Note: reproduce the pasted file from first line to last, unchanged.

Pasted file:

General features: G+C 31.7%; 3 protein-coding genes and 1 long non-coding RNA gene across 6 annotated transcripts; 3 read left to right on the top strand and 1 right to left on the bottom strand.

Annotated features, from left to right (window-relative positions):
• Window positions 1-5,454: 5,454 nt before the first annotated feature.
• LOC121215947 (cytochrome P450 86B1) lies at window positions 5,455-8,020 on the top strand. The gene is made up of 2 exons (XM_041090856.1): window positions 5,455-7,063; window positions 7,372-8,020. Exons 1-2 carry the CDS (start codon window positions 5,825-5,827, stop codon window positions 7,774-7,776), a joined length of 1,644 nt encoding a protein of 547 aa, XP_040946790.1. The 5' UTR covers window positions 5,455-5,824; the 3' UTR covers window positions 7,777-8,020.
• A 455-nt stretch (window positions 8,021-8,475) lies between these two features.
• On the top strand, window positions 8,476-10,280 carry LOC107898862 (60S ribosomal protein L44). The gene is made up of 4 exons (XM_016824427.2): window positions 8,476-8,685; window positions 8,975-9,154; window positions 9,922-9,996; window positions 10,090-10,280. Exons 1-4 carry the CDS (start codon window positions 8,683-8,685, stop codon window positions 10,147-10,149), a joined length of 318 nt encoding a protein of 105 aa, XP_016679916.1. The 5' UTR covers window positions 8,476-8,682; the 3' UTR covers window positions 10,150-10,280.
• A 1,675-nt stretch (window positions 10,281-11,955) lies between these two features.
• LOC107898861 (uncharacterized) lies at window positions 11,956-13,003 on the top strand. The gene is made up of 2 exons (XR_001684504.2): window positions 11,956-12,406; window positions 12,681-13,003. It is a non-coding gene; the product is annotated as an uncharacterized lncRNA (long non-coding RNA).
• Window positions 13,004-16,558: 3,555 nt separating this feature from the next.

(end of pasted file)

General features: G+C 31.7%; 3 protein-coding genes and 1 long non-coding RNA gene across 6 annotated transcripts; 3 read left to right on the top strand and 1 right to left on the bottom strand.

Annotated features, from left to right (window-relative positions):
• Window positions 1-5,454: 5,454 nt before the first annotated feature.
• LOC121215947 (cytochrome P450 86B1) lies at window positions 5,455-8,020 on the top strand. The gene is made up of 2 exons (XM_041090856.1): window positions 5,455-7,063; window positions 7,372-8,020. Exons 1-2 carry the CDS (start codon window positions 5,825-5,827, stop codon window positions 7,774-7,776), a joined length of 1,644 nt encoding a protein of 547 aa, XP_040946790.1. The 5' UTR covers window positions 5,455-5,824; the 3' UTR covers window positions 7,777-8,020.
• A 455-nt stretch (window positions 8,021-8,475) lies between these two features.
• On the top strand, window positions 8,476-10,280 carry LOC107898862 (60S ribosomal protein L44). The gene is made up of 4 exons (XM_016824427.2): window positions 8,476-8,685; window positions 8,975-9,154; window positions 9,922-9,996; window positions 10,090-10,280. Exons 1-4 carry the CDS (start codon window positions 8,683-8,685, stop codon window positions 10,147-10,149), a joined length of 318 nt encoding a protein of 105 aa, XP_016679916.1. The 5' UTR covers window positions 8,476-8,682; the 3' UTR covers window positions 10,150-10,280.
• A 1,675-nt stretch (window positions 10,281-11,955) lies between these two features.
• LOC107898861 (uncharacterized) lies at window positions 11,956-13,003 on the top strand. The gene is made up of 2 exons (XR_001684504.2): window positions 11,956-12,406; window positions 12,681-13,003. It is a non-coding gene; the product is annotated as an uncharacterized lncRNA (long non-coding RNA).
• Window positions 13,004-16,558: 3,555 nt separating this feature from the next.